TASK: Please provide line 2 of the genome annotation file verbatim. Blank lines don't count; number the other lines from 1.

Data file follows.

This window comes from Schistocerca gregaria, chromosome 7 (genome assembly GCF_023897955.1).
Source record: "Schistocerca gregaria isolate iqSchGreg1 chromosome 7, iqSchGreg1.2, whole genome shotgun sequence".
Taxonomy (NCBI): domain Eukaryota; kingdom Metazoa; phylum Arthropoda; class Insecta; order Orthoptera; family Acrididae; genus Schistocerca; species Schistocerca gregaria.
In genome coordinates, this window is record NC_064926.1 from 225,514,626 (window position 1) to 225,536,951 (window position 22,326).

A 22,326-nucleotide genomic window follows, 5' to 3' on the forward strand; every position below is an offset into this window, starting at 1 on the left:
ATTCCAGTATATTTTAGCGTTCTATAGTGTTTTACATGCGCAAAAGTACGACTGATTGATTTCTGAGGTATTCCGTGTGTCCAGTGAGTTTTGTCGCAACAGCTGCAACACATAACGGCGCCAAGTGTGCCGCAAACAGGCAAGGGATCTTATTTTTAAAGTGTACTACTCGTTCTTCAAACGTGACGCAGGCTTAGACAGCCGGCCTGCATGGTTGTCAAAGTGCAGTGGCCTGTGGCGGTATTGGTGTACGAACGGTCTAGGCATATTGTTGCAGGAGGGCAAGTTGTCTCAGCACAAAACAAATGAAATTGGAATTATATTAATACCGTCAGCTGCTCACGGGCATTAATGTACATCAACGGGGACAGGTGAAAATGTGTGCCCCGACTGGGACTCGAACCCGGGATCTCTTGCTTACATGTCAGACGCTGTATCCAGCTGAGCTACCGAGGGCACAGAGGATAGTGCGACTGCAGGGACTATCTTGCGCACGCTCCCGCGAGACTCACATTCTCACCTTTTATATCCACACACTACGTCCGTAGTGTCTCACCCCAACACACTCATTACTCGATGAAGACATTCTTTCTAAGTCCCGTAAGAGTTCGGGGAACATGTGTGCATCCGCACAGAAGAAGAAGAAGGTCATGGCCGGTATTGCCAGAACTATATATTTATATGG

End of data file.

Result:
Source record: "Schistocerca gregaria isolate iqSchGreg1 chromosome 7, iqSchGreg1.2, whole genome shotgun sequence".